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The EPA claims that automakers are lying, and that E15 is perfectly safe for engines.  (Source: Hemmings Blog)

The EPA is trying to sneak E15 -- a blend of 15 percent ethanol and 85 percent gas -- into the pump.  (Source: MPR News)

Corn ethanol gives worse gas mileage and, according to some studies, more air pollution than gasoline. It also raises food prices.  (Source: Dave Reede)
EPA: What could go wrong?

United States Environmental Protection Agency (EPA) officials, testifying to Congress on Wednesday implied that automakers like Ford Motor Company (F) and Toyota Motor Company (TYO:7203) were lying when they said higher ethanol blends could corrode seals, fuel lines, and engine components, voiding warranties.

I. EPA -- We Know Better About These Cars Than the People Who Built Them

The EPA is convinced that it knows about the risks better than the automakers who built and tested the cars.

At issue is the question of whether the EPA can authorize E15 fuel -- a 15 percent ethanol, 85 percent gasoline -- mix to be sold at pumps, with special stickers to warn customers.  E10 fuel, which contains a smaller 10 percent fraction of ethanol, is currently mandated by many states.  Approving E15 would clear the way for states to possibly mandate it as the exclusive fuel.

Margo Oge, director of the agency's Office of Transportation and Air Quality office, claims that her researchers conducted "extensive" tests using E15, which showed, "no unusual damage was found compared to control vehicles tested with normal gasoline."

Thus far General Motors Comp. (GM), who produces E85 (85 percent ethanol) capable FlexFuel vehicles, has been the only automaker to voice enthusiasm about the proposal.  The rest of the major U.S. and foreign automakers have complained that E15 could destroy engines in cars produced in 2001 or later.

Essentially, both sides are calling the others a liar in the dispute.

II. Ethanol Opposition is Solidifying

There are signs that opposition to the proposal is mounting in Congress.  Rep. Andy Harris (R-Maryland) blasted the measure, stating it wasn't a "science-based decision".

Overall, while green technologies like cellulosic ethanol seem promising, the case for the U.S.'s current ethanol supply -- corn ethanol -- isn't particularly compelling.  Corn ethanol has been shown to raise food prices and delivers worse gas mileage (ethanol exclusive engines can deliver better mileage, but mixed engines deliver worse performance when burning ethanol).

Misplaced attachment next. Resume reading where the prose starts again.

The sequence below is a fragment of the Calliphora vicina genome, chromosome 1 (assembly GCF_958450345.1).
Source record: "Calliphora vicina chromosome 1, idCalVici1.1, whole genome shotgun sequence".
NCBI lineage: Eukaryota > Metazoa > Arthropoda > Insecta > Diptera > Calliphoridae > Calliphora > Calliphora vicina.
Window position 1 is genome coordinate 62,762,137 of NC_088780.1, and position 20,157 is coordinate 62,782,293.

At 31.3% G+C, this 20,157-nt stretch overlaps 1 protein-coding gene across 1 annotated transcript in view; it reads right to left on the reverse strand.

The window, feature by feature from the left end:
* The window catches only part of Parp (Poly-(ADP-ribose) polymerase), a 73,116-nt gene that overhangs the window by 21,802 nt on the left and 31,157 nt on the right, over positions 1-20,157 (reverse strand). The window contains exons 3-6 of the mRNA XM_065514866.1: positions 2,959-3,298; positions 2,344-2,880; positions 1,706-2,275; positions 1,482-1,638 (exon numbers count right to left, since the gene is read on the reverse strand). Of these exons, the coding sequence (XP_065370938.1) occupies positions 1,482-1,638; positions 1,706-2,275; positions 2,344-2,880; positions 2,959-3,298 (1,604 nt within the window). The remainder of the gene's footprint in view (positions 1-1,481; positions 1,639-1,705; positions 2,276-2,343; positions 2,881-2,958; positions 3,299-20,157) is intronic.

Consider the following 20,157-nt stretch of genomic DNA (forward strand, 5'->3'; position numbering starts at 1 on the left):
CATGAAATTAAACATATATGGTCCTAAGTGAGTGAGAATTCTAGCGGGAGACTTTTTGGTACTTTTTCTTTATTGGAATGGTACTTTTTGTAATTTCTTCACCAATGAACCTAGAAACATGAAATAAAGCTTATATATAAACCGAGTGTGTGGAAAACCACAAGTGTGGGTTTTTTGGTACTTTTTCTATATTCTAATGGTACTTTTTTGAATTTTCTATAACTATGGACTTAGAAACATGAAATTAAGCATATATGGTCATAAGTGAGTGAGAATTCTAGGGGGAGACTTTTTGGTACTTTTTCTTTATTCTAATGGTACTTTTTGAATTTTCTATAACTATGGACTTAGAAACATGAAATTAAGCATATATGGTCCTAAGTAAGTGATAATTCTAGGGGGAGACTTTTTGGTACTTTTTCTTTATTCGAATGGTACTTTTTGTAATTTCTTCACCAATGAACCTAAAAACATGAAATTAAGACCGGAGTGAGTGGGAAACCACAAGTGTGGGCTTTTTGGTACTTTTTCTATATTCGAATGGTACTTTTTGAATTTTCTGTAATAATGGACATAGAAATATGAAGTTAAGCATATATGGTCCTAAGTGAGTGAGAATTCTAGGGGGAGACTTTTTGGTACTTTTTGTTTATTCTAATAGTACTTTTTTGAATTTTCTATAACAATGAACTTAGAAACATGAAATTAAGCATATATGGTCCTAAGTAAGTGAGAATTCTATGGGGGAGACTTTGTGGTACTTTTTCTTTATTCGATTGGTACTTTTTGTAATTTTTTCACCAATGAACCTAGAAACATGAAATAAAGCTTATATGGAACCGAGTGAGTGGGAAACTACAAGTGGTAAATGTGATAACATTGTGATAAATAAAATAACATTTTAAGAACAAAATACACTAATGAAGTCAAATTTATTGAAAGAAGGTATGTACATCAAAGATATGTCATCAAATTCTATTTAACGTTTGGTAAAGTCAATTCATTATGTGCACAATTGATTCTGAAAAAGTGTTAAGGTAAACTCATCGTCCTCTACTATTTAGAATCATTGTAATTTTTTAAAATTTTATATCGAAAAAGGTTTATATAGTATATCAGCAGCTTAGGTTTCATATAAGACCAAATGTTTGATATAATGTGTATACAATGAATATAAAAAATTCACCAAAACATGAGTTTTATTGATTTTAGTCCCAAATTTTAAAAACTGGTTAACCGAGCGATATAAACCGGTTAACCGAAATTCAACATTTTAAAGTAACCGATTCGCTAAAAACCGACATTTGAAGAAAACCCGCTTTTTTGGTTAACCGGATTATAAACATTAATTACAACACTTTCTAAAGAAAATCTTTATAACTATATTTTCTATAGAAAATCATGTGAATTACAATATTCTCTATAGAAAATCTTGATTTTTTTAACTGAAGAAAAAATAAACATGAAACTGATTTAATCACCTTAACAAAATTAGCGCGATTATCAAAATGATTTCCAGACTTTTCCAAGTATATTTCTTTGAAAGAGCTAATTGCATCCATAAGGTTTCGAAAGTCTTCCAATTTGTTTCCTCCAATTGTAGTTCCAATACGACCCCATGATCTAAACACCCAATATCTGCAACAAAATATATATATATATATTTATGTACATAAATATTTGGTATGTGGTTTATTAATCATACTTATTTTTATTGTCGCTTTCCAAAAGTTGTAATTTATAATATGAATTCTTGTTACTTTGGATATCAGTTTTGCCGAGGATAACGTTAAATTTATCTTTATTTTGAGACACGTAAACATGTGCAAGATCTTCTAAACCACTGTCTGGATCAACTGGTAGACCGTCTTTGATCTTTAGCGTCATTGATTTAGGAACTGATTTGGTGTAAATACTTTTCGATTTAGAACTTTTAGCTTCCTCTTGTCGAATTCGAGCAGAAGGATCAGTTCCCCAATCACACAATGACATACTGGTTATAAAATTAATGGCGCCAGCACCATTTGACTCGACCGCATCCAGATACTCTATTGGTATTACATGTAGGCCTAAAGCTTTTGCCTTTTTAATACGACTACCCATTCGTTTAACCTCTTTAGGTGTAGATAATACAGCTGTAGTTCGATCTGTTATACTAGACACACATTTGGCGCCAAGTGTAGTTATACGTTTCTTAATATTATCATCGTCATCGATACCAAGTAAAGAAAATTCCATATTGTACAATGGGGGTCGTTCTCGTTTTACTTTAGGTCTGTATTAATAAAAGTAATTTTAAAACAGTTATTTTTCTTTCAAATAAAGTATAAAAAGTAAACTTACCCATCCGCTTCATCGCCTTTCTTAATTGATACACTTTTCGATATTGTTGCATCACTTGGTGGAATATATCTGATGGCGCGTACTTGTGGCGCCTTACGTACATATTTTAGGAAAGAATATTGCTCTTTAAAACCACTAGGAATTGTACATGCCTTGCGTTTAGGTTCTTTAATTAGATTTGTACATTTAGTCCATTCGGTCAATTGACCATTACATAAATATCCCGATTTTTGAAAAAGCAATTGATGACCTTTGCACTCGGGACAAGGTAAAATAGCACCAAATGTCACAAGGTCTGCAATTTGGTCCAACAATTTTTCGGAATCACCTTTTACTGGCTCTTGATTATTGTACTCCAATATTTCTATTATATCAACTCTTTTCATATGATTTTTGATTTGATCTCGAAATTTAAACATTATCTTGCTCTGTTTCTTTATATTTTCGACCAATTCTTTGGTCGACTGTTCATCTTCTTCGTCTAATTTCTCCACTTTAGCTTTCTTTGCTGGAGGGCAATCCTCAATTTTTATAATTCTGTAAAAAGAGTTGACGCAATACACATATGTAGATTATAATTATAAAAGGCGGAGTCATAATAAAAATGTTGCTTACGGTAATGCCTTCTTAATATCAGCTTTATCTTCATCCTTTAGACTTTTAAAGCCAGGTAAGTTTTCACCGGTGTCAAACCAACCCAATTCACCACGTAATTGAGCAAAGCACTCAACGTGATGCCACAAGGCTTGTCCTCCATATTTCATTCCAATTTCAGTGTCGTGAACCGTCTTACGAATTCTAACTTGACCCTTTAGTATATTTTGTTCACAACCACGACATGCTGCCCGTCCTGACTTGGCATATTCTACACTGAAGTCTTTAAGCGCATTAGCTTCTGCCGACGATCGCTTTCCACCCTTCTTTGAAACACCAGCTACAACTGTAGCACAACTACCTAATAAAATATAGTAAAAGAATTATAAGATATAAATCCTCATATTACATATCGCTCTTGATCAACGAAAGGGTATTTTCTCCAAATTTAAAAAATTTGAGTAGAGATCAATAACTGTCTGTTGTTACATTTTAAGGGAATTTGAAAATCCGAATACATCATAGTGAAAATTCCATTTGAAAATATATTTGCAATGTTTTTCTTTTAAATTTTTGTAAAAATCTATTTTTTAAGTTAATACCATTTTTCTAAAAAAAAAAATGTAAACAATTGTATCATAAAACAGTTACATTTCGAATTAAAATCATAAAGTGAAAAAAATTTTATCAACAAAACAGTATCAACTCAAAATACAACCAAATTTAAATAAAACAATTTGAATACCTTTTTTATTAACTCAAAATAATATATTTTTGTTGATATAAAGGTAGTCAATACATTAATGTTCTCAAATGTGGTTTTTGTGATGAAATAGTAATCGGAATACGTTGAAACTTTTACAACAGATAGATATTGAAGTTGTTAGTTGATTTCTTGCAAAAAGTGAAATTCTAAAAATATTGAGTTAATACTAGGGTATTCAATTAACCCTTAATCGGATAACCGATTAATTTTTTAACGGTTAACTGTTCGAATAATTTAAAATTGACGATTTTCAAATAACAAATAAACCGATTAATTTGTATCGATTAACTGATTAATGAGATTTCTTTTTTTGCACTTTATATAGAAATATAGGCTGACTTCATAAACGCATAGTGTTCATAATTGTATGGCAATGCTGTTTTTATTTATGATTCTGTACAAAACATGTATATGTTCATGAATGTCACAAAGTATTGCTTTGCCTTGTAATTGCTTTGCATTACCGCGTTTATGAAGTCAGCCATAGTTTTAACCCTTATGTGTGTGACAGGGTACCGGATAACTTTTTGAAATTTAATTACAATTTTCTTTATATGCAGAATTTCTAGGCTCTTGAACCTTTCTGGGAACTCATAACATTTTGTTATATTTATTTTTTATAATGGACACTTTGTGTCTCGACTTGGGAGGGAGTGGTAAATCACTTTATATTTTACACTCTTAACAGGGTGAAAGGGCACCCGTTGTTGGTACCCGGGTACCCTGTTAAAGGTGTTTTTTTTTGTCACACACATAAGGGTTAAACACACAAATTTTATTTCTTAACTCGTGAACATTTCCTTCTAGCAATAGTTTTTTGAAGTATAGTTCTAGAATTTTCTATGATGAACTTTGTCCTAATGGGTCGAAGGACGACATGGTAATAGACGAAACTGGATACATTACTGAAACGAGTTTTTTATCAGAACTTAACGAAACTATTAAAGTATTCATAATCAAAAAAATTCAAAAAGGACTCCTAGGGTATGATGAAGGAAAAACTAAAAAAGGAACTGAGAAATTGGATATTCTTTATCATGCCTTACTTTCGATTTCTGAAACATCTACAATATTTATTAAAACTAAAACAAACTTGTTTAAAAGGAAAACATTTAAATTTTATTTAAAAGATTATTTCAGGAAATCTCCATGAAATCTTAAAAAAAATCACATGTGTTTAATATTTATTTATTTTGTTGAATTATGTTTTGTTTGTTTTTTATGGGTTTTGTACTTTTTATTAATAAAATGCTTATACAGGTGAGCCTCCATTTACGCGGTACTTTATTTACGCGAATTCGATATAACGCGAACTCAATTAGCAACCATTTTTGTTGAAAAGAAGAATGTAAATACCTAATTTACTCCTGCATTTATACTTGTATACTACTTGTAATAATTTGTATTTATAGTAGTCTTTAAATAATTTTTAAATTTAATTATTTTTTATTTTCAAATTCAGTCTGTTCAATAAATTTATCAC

Some studies have also shown that it produces more polluting gases, such as nitrogen and sulfur-containing compounds, than gasoline over its life cycle, thus deteriorating air quality.  Similarly, it produces more carbon emissions than gasoline.

Still, farming states have managed to push corn ethanol onto the nation.  The move paid off for a lucky few -- corn farmers grew wealthy the recipient of billions of dollars in subsidies and the politicians they donated to were reelected. 

However, the good times for corn ethanol proponents appear to be coming to an end in the U.S.  Just weeks ago the U.S. Congress repealed the $5.6B USD in incentives for corn ethanol.

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RE: They're both Wrong
By SPOOFE on 7/8/2011 2:04:03 PM , Rating: 2
You guys upset about the food thing need to chill out.

Why? It was a lie. It was sold as eco-friendly, when it's actually worse for the environment than not doing it at all.

[quote]While Corn ethanol is horrible idea, Hunger is in no way tied to ethanol production.[/quote]
It's perceived to be, and that's enough to kick off revolutions. If nothing else, the biggest country in the world bragging about wasting food on an even more wasteful fuel would piss off anybody that goes to bed with a grumbling stomach.

RE: They're both Wrong
By Targon on 7/8/2011 3:50:11 PM , Rating: 2
I don't see how it is the responsibility of ANY nation to feed the people of another nation. If a country can't satisfy the needs of its own people, then it deserves to fail. The biggest problem is that the US Government is BROKE, and is running at a deficit, with a large debt, so why should the government be spending ANY money on things that don't have a long-term benefit to the people of this country?

This means, if another country has a natural disaster, aid should come from individuals, not the government. If another country needs our help with a war, that country SHOULD pay us for expenses in some way, shape, or form, including paying us in oil and other natural resources. This attitude of "save the world" is why there is so much starvation in the first place, because starving people have a declining population, not an increasing population. Smaller populations take less resources to feed.

Now, those who are wealthy and want to help, then fine, they can help, but expecting the government to go even further into debt to save other countries without asking for payment is idiotic.

RE: They're both Wrong
By shabodah on 7/8/2011 4:22:18 PM , Rating: 2
It has been proven that corn ethanol is not environmentally friendly. However, that only makes logical sense, as growing corn itself, it not environmentally friendly. It is one of the worst crops a farmer could grow.

It really seems to me that someone in the government and oil industry wanted to prove ethanol as a failure, so everyone would stick with oil. There is NO BETTER example of how NOT TO DO ethanol than with CORN.

"We don't know how to make a $500 computer that's not a piece of junk." -- Apple CEO Steve Jobs

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